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Episode
173

The BBC

Jul 6, 2021
Arts & Culture
-
22
minutes
Life in the UK
TV
Great Britain
Technology
UK politics
Politics

It's the world's oldest broadcaster and is trusted by hundreds of millions of people around the world.

Discover how the BBC works, the criticisms it faces in the UK, and what might happen to it in the future.

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Alastair Budge: [00:00:00] Hello, hello hello, and welcome to English Learning for Curious Minds, by Leonardo English. 

[00:00:12] The show where you can listen to fascinating stories, and learn weird and wonderful things about the world at the same time as improving your English.

[00:00:21] I'm Alastair Budge and today we are going to be talking about something that is close to almost every Brit’s heart, and that is the BBC.

[00:00:32] I’m sure you have heard of it, you have probably watched it, listened to it, or read articles by the BBC.

[00:00:41] But I imagine that you might not know a huge amount about it - about how it works, how it is funded, the mission it has, and what the future might hold for it.

[00:00:53] So, in 20 minutes time I hope that some of these questions will be answered, and you will know a little bit more about something that is a British cultural institution, and is in fact the oldest national broadcasting organisation in the entire world.

[00:01:13] OK then, let’s talk about the BBC.

[00:01:17] Just in case you weren’t aware of what the letters BBC stand for, it’s the British Broadcasting Corporation. 

[00:01:25] It’s the world’s oldest national broadcaster, and the largest broadcaster in the world by number of employees.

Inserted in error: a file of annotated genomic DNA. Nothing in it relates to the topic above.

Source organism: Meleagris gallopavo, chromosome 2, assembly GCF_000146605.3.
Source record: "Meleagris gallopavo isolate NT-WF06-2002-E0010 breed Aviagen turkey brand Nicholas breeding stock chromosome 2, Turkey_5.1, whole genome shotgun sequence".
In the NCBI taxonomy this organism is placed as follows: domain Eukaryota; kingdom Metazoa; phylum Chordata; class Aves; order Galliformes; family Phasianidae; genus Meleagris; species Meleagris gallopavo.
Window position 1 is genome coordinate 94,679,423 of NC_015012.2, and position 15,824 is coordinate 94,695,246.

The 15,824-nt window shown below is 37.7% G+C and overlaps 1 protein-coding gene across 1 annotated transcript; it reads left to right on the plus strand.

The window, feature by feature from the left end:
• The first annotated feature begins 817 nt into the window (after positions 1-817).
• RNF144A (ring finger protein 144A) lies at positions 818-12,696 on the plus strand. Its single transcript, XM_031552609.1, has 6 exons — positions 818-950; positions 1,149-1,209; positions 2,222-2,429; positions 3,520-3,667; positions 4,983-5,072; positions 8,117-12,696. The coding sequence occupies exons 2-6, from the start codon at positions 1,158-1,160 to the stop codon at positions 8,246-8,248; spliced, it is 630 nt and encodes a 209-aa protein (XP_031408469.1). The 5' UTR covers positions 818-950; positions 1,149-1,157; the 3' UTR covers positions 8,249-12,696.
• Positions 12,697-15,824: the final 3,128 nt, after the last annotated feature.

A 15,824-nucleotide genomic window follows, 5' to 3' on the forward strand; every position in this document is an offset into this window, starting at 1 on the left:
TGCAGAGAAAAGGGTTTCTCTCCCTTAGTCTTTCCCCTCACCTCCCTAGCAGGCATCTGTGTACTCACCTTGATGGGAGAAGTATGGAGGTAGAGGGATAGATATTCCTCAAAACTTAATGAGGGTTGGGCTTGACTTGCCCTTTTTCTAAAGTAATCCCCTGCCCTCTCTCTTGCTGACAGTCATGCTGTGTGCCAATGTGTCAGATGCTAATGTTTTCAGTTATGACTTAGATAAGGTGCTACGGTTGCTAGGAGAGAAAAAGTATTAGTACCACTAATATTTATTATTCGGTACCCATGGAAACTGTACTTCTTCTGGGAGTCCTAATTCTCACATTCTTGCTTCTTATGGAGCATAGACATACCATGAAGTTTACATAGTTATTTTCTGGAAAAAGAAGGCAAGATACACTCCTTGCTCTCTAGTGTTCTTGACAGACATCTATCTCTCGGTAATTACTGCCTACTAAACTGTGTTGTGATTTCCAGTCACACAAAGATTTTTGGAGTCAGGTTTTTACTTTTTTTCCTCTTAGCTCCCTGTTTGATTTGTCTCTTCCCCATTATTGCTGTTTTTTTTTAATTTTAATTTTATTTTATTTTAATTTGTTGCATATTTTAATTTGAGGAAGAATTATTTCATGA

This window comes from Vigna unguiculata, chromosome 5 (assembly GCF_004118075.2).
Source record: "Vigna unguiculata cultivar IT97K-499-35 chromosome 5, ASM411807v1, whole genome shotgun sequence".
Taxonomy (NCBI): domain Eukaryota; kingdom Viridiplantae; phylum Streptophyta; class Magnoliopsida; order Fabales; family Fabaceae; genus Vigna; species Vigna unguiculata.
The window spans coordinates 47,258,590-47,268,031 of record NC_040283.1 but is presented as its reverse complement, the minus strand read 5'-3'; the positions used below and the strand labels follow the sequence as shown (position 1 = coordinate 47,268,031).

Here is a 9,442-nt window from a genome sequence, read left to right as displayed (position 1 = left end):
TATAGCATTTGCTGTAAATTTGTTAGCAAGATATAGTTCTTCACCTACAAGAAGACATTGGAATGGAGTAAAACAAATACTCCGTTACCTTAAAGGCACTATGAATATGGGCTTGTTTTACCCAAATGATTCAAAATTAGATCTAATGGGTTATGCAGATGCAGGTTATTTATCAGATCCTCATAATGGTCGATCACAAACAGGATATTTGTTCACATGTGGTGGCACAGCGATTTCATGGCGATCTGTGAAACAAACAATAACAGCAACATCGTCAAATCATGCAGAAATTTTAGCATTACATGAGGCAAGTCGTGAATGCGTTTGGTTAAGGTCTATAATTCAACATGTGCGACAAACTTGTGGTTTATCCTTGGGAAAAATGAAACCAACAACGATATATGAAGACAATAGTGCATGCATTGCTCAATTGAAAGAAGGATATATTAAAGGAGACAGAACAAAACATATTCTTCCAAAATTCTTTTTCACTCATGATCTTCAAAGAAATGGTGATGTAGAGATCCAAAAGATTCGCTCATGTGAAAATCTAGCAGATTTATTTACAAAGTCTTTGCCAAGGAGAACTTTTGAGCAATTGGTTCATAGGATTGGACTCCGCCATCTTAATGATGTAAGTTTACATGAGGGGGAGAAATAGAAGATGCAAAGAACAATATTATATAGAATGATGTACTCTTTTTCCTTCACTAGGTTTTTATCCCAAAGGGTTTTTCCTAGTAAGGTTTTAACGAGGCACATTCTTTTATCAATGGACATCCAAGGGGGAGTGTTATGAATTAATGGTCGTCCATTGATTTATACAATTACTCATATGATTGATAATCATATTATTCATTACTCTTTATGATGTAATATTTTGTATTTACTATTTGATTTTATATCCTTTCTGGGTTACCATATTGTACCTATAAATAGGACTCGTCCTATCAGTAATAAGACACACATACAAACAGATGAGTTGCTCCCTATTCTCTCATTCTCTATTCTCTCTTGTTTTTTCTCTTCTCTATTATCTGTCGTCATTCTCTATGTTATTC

[00:01:34] Its mission is, and I'm quoting directly here, ‘to act in the public interest, serving all audiences through the provision of impartial, high-quality and distinctive outputs and services which inform, educate and entertain’.

[00:01:52] The key words there for me are ‘inform, educate, and entertain’. 

[00:01:58] This is at the core of everything the BBC aims to do.

[00:02:03] Provide information. Educate people, and entertain them. 

[00:02:07] I wouldn’t like to make any comparison between this humble podcast and the gigantic BBC, but at least, I think we have these three goals in common.

[00:02:19] So, what does the BBC actually do then to achieve its mission?

[00:02:24] Well, it produces and broadcasts shows on tv, radio, and online. 

[00:02:30] From news to drama, sports to language learning, nature documentaries to children's shows, almost anything you can imagine hearing, seeing, or reading, it’s probably done by the BBC. 

[00:02:46] Since it was founded in 1922, almost 100 years ago now, it has faithfully and diligently broadcast news and entertainment to the British public, and I should also say, to the world.

[00:02:59] It has what’s called a Royal Charter, a special licence from the government.

[00:03:06] This makes it, essentially, a state media company.

[00:03:10] Although unlike let’s say in North Korea, you won’t find newsreaders on the BBC constantly praising the leaders of the country.

[00:03:19] The BBC has editorial independence - it has the right, the obligation even, to report impartially, and to present multiple arguments, multiple points of view.